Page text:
I have always been fascinated by the mind, and of course the mind is not just the brain, it is related to the body as well. You often hear about the relationship between the brain and the bowels, but the brain is also believed to be related to various other organs as well, such as the liver, the heart, and the lungs. The autonomic nervous system and the endocrine system both play major roles in messaging between the brain and other organs, but I am sure exosomes do as well, and I am focused on exosomes as a clue to reading a person’s state of mind.

Yanagisawa: That is interesting. Have you managed to obtain any findings to show that the state of the brain or the autonomic nervous system is reflected in exosomes?

Tsutsui: Comparing the exosomes of people with autism spectrum disorder (ASD) and people with typical development, we have found many differences. There are also data showing that when the quality of life of people with ASD is improved by making improvements to their lifestyle, the features of their exosomes become closer to those of the exosomes of a person with typical development. There are research teams around the world that have begun to focus on analysis of exosomes within the brain, but I think Hoshino Ayuko from our research team was the first to carry out research from the perspective of interactions between the brain and other organs throughout the body.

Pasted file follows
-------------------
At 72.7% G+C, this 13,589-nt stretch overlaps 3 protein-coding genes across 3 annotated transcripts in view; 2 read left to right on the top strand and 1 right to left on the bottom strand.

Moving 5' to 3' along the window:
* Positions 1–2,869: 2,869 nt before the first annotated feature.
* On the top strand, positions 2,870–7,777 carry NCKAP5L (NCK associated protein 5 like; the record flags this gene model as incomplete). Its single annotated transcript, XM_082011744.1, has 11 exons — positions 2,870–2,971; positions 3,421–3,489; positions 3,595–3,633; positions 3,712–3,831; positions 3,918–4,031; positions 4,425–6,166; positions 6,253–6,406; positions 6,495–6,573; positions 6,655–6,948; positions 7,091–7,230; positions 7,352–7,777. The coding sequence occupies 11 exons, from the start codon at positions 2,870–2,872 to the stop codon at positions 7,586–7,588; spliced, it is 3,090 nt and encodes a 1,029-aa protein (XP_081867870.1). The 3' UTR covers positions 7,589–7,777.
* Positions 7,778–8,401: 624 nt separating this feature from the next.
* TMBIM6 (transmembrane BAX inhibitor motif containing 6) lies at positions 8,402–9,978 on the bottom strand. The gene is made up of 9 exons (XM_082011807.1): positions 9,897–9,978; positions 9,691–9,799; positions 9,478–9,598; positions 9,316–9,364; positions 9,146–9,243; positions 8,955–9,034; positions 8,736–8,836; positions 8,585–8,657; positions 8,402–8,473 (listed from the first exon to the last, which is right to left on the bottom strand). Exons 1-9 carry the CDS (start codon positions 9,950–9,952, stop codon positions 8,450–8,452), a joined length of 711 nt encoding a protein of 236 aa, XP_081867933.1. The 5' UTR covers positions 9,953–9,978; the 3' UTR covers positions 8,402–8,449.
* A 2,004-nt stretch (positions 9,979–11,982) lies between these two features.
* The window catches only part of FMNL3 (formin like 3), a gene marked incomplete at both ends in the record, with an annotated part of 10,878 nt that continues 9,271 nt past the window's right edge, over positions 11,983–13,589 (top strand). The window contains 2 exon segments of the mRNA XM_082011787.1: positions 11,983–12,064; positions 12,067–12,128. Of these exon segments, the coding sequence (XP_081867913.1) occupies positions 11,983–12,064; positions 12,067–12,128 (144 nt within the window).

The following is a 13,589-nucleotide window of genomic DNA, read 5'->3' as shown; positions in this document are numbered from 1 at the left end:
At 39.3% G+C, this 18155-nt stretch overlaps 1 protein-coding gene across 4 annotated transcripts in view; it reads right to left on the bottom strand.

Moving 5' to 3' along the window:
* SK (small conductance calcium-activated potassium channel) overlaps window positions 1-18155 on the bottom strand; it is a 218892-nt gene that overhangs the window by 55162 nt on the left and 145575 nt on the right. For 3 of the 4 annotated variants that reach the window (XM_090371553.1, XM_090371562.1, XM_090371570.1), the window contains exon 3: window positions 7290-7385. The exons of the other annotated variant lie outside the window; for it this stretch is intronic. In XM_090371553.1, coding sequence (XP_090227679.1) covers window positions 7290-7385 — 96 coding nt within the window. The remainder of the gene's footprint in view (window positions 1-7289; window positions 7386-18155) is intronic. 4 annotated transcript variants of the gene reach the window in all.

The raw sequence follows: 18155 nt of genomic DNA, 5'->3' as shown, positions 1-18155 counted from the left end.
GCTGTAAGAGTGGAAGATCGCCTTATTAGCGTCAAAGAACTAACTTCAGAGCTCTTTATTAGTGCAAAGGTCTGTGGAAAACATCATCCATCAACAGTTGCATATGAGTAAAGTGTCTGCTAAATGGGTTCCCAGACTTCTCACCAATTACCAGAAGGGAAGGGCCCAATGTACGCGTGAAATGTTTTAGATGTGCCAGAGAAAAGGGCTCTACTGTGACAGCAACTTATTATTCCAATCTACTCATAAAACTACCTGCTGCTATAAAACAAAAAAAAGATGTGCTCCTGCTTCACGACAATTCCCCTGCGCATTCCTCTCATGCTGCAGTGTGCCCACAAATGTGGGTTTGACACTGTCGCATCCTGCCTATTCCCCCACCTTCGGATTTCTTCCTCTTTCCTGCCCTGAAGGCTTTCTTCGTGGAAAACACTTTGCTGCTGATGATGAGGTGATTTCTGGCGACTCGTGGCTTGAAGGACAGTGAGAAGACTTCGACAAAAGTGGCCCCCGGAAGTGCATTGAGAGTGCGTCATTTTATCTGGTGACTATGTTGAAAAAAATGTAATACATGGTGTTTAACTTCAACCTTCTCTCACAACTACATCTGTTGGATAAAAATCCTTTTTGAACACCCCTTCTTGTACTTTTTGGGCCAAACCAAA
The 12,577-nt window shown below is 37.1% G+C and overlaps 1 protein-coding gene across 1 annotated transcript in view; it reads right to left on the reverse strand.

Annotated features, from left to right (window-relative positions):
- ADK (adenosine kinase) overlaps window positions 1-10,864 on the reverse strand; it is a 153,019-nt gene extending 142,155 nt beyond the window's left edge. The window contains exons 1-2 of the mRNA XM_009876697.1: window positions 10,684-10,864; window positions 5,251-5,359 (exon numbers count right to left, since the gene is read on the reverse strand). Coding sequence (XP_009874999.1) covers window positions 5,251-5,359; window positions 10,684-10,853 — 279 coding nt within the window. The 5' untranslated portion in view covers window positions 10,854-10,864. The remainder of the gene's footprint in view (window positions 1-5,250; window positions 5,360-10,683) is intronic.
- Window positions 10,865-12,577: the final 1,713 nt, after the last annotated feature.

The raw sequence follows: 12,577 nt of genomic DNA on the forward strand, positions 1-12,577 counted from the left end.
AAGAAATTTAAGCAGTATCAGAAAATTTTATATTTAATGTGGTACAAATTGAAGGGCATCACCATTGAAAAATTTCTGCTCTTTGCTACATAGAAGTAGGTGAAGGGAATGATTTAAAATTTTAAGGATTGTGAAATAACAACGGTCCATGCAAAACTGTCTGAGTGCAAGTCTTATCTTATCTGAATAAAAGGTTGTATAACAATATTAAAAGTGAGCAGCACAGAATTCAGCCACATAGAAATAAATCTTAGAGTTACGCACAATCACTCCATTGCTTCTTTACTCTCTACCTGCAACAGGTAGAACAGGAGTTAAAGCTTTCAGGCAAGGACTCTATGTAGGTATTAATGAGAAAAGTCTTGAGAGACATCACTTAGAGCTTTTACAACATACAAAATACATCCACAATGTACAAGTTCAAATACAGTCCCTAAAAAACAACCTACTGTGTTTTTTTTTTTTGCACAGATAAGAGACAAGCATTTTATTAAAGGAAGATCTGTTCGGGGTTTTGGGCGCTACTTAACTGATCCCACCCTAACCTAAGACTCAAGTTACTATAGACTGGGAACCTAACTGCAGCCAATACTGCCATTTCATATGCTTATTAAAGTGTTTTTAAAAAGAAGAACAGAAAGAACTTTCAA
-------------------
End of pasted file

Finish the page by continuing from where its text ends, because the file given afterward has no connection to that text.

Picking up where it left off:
Yanagisawa: The “Jizai Hon-yaku-ki” would certainly be enormously helpful for people with ASD or others who have difficulty reading interpersonal situations; on the other hand, I wonder if it could pose a problem for people who don’t normally have trouble communicating. After all, there is nothing more private than what goes on in your mind.

Tsutsui: Yes, there are things you wouldn’t want other people to know about, and it is very important to be able to turn the switch off at times like that. We are working on the ethical issues of how this development can be used once it is successful by thorough discussion with experts within the team.